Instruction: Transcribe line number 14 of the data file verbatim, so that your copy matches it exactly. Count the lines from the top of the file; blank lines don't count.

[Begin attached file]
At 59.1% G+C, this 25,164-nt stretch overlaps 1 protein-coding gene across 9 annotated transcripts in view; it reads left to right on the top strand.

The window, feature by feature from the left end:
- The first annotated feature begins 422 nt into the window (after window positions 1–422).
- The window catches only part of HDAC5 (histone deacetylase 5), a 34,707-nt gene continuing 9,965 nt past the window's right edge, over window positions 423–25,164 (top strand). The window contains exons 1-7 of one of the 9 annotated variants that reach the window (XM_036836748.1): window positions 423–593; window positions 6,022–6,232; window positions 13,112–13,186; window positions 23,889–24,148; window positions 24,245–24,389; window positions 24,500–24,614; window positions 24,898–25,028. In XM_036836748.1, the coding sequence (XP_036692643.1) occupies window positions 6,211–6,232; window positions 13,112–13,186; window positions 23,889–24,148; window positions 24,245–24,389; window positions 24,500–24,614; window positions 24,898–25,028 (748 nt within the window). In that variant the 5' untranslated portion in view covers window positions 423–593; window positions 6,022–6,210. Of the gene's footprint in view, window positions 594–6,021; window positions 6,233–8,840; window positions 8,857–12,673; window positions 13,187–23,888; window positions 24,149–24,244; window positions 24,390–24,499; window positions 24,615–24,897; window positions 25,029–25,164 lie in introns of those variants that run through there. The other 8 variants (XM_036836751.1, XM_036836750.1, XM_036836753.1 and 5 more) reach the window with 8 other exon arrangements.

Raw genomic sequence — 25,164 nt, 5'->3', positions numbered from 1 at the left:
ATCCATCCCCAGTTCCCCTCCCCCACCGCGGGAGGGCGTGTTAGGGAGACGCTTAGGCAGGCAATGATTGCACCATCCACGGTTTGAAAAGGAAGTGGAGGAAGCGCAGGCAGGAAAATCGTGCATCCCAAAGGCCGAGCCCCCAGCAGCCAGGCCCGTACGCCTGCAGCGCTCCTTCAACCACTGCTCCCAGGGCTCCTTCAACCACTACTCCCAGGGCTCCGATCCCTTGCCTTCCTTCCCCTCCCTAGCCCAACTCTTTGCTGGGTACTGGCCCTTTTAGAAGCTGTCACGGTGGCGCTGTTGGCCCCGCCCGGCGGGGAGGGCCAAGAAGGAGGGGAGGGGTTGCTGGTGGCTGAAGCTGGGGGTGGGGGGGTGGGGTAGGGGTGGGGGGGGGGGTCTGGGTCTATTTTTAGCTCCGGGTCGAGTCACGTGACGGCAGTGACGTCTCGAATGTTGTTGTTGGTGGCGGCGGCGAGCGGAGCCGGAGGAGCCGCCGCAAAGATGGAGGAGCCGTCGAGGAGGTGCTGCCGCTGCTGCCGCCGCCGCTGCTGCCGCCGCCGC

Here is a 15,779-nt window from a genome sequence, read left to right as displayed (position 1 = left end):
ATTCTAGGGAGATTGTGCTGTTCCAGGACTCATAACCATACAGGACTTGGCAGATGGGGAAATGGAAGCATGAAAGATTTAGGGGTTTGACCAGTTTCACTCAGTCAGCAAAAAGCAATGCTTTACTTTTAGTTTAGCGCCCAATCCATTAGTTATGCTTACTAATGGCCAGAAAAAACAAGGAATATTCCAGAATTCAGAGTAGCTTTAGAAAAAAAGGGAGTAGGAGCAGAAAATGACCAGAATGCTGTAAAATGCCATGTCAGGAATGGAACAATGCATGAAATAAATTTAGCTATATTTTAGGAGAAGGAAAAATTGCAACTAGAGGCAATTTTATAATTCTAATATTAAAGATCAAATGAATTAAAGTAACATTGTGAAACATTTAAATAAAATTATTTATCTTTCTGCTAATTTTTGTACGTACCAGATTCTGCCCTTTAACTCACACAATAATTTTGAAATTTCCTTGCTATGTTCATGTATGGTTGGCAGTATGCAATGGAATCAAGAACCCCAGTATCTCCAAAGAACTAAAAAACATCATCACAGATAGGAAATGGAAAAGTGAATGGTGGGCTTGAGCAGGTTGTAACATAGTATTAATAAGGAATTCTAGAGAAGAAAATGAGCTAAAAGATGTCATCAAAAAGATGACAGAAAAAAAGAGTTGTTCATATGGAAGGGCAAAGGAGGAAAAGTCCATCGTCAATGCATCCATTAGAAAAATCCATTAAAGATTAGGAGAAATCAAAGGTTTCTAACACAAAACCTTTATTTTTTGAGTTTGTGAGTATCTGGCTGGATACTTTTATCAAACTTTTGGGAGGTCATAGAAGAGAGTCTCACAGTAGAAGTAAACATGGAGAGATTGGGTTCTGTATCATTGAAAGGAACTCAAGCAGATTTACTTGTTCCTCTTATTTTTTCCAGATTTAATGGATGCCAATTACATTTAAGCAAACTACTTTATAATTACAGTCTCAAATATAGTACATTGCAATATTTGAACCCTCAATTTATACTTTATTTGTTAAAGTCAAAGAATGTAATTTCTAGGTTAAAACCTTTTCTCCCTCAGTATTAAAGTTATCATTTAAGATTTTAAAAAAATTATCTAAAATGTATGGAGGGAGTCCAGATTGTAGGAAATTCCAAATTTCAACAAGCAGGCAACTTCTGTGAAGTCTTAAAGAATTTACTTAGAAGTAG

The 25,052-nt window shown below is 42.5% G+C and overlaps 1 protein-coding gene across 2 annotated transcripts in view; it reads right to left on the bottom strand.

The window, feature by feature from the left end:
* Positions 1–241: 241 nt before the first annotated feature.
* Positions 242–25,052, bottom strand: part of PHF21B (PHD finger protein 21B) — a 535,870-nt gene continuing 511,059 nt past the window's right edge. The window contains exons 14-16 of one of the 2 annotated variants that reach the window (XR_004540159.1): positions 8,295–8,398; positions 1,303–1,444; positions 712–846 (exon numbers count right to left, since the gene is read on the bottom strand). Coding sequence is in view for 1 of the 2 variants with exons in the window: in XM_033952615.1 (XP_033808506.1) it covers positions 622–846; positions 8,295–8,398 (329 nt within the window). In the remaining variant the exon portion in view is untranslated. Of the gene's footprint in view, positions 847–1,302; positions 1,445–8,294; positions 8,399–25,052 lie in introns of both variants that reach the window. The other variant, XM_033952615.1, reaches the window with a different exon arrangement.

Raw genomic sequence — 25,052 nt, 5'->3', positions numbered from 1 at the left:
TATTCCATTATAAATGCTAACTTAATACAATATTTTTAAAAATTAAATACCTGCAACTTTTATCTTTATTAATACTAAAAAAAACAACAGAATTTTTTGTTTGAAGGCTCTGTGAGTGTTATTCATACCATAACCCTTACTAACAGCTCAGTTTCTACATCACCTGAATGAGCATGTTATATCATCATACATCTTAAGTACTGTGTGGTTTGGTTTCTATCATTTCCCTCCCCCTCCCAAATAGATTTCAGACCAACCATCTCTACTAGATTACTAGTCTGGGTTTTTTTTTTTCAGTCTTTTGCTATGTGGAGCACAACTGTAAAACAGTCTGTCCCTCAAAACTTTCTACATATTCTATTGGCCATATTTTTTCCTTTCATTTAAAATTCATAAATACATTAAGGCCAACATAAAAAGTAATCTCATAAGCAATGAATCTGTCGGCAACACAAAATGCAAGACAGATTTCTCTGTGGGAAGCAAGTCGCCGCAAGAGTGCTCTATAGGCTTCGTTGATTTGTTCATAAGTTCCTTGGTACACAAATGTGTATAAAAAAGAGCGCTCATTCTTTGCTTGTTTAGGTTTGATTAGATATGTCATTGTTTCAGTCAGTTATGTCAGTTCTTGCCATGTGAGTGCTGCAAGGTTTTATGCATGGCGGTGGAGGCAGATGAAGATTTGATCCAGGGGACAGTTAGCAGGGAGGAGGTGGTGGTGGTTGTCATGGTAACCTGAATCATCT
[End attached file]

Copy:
TATTCCATTATAAATGCTAACTTAATACAATATTTTTAAAAATTAAATACCTGCAACTTTTATCTTTATTAATACTAAAAAAAACAACAGAATTTTTTGTTTGAAGGCTCTGTGAGTGTTATTCATACCATAACCCTTACTAACAGCTCAGTTTCTACATCACCTGAATGAGCATGTTATATCATCATACATCTTAAGTACTGTGTGGTTTGGTTTCTATCATTTCCCTCCCCCTCCCAAATAGATTTCAGACCAACCATCTCTACTAGATTACTAGTCTGGGTTTTTTTTTTTCAGTCTTTTGCTATGTGGAGCACAACTGTAAAACAGTCTGTCCCTCAAAACTTTCTACATATTCTATTGGCCATATTTTTTCCTTTCATTTAAAATTCATAAATACATTAAGGCCAACATAAAAAGTAATCTCATAAGCAATGAATCTGTCGGCAACACAAAATGCAAGACAGATTTCTCTGTGGGAAGCAAGTCGCCGCAAGAGTGCTCTATAGGCTTCGTTGATTTGTTCATAAGTTCCTTGGTACACAAATGTGTATAAAAAAGAGCGCTCATTCTTTGCTTGTTTAGGTTTGATTAGATATGTCATTGTTTCAGTCAGTTATGTCAGTTCTTGCCATGTGAGTGCTGCAAGGTTTTATGCATGGCGGTGGAGGCAGATGAAGATTTGATCCAGGGGACAGTTAGCAGGGAGGAGGTGGTGGTGGTTGTCATGGTAACCTGAATCATCT